Ancient societies mapped their calendars around the harvesting of crops and the visible changes and moods of the natural world. Without the framework of a performance schedule, I’ve turned to gradually unfolding edible projects to track the passage of days and weeks. My north-facing kitchen windowsill, long a haven for flourishing potted herbs, now hosts a variety of curious-looking jars, containing salty tangles of Korean kimchi, Japanese shoyuzuke, and my partner’s bubbling sourdough starter. Sometimes it’s the concept of resting time that brings a dish to life; a deeply-spiced mushroom curry seems somehow to taste more delicious after a night in the fridge, like a frustrating bar of music that magically yields after not being practised for an afternoon. We also suddenly have time, and the luxury of evenings free, to roll fresh ramen noodles on a Tuesday night, or stir a gently-simmering pot of butter beans laced with lemon and olive oil, every half hour through the slowness of a rainy morning. At the same time, with performance opportunities all but impossible in the foreseeable future, these ventures are a cherished lifeline to creative expression. This creativity is multi-faceted; one moment, it’s analysing a flavour and adding the perfect dash of white wine vinegar or sesame oil, the smallest ornament that brings a phrase to life; the next, it’s finding a way to marry together a seemingly disparate collection of ingredients, because it’s past curfew and there’s nothing else in the house. Creativity in the kitchen means assessing with honesty, critiquing with humility, redefining our understanding of ‘success’, and, in the words of my resident baker, being able to act as impresario, composer, conductor, performer and audience all in one. Cooking, like musical performance, is, in the end, un-perfectable, but if intentions are honest and true, it's an implicit triumph.
Rebecca's cooking, photographed during the pandemic.Photos Rebecca Adler
My upstairs neighbour is a classical music devotee, and long-time subscriber to The Australian Ballet. After the opening of each new production, it’s not uncommon to find a card or package of biscuits on my doormat, with some words about her enjoyment of the night before. Now, isolated indoors with no Tchaikovsky and Prokofiev to attend, she’s turned back to cooking. Burnished roast chickens, and creamy rhubarb and custard - familiar flavours from her childhood in England – serve now as an evocation of family and comfort. The notion of cooking as therapy is far from original, but at this moment the cliché feels well deserved. At its core, every aspect of cooking makes me happy. I devour recipe books the way others consume novels, poring over their pages for the next piece of soulful inspiration. As our world reduces to a 5km radius, I relish the adventure of new dishes that, at least in the imagination, transcend travel restrictions. Navigating the colourful aisles of the grocer’s for provisions feels, even in the current environment of mandatory face masks and ubiquitous hand sanitiser, akin to browsing in a sheet-music store, every corner bursting with possibility. Folding a hundred wontons, while gazing out our kitchen window towards the abandoned Palais Theatre and eerily silent Luna Park, has become an act of concerted mindfulness and deep self-care, nourishment for both body and spirit. Without the sense of achievement attained by performance, the accomplishment of keeping ourselves fed and healthy for another week takes on a new significance. How beautiful it is to realise that this precious pastime can assist in such a myriad of ways to fill the gaps exposed by the darkening of our stages.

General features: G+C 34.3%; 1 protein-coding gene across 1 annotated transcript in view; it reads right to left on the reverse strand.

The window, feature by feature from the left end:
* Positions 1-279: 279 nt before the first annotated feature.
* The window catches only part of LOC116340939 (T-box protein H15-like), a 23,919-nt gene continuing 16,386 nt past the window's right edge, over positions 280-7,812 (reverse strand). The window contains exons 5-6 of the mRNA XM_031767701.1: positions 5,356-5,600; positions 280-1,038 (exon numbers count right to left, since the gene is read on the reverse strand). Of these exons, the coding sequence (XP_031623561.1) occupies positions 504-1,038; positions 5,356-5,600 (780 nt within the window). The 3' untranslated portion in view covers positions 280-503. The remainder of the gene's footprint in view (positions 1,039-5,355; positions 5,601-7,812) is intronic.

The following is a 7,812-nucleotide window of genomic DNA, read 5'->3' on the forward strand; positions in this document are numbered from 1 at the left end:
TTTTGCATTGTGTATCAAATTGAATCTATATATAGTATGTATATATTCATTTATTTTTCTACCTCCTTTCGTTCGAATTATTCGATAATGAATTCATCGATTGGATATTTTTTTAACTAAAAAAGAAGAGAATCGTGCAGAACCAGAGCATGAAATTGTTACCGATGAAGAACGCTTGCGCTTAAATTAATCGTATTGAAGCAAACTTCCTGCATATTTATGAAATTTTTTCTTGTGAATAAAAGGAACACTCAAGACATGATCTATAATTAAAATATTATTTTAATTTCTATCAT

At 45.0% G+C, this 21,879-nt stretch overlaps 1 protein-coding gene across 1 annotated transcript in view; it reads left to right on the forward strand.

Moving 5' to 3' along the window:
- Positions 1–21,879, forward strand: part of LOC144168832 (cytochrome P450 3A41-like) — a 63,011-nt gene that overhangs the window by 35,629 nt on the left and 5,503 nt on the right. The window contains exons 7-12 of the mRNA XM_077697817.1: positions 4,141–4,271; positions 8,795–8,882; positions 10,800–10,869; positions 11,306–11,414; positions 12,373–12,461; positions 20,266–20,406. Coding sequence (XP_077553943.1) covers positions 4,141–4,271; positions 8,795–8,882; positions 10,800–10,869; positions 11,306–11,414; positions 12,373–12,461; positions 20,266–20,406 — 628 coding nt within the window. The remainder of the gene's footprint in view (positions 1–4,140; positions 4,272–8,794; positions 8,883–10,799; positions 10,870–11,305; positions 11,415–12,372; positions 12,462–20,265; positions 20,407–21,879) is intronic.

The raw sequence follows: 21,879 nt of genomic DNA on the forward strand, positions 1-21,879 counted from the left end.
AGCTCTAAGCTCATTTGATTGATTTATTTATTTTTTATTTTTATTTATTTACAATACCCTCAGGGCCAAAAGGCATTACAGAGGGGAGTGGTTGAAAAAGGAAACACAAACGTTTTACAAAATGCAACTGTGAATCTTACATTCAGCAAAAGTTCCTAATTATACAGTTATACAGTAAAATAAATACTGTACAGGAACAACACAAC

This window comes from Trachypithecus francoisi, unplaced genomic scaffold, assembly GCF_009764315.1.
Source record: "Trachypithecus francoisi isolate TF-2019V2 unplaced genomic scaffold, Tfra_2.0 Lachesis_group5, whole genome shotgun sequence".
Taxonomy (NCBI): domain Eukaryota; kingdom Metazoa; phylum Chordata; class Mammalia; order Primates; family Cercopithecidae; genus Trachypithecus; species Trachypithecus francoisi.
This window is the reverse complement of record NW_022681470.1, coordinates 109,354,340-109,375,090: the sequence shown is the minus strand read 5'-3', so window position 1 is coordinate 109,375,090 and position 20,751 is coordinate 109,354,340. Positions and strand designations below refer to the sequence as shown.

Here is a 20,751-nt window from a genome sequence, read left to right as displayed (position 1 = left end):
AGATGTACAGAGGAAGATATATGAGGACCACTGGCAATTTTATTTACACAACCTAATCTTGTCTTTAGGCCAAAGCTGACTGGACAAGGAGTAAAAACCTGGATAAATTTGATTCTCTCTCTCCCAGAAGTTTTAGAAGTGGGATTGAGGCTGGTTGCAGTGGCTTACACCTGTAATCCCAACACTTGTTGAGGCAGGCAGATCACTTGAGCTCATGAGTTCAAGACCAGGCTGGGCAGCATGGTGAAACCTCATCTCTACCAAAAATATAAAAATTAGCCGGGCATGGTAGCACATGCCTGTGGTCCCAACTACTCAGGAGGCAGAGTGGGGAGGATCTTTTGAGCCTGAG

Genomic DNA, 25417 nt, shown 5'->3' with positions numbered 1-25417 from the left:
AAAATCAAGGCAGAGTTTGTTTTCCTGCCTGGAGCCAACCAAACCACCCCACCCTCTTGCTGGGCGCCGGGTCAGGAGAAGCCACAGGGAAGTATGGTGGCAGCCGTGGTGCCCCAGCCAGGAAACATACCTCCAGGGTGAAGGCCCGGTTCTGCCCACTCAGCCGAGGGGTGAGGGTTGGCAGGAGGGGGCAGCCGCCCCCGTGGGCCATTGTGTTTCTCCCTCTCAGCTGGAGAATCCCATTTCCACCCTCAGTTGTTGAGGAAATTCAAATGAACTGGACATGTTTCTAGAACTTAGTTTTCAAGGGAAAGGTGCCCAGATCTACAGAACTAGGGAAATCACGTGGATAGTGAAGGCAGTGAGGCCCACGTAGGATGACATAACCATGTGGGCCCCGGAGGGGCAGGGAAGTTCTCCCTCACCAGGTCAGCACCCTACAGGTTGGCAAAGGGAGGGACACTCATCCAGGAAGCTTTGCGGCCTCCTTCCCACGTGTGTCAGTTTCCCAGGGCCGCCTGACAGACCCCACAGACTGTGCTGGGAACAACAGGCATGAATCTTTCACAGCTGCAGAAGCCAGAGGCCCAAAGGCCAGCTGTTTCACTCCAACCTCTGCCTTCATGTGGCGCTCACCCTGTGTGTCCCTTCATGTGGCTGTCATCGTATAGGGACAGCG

In one of my favourite films, Nora Ephron’s Julie and Julia, the character of Julie Powell has this to say about cooking: “I love that after a day when nothing is sure, and when I say nothing, I mean nothing, you can come home and absolutely know that if you add egg yolks to chocolate, and sugar, and milk, it will get thick.” A dear colleague, known for his culinary prowess, describes the feeling of preparing beautiful meals in lockdown, and even doing the dishes afterwards, as a way to close the door on an out-of-control world, knowing he’s created a safe and protective home within. Which is exactly the point; for me, cooking is home. It’s security, alchemy, memory, artistry, excitement, communication, curiosity, discovery, and transformation. For me, the only comparable practice that encapsulates these same qualities, in all their infinite variety, is that of music. For many years now my vegetarian sweetcorn soup has been chicken-free, but its message remains the same; just like music, cooking is an act of love. Until we can play together, and once again raise our glasses around the communal dinner table, that is what will endure.
With my sincere gratitude to MS, YY, SMA, MH, and RGS for their extensive musings.
Recipes inspired by my lockdown saviours: Hetty McKinnon, Meera Sodha, Adam Liaw, Steph and Chris from CCD, and Nami from JOC.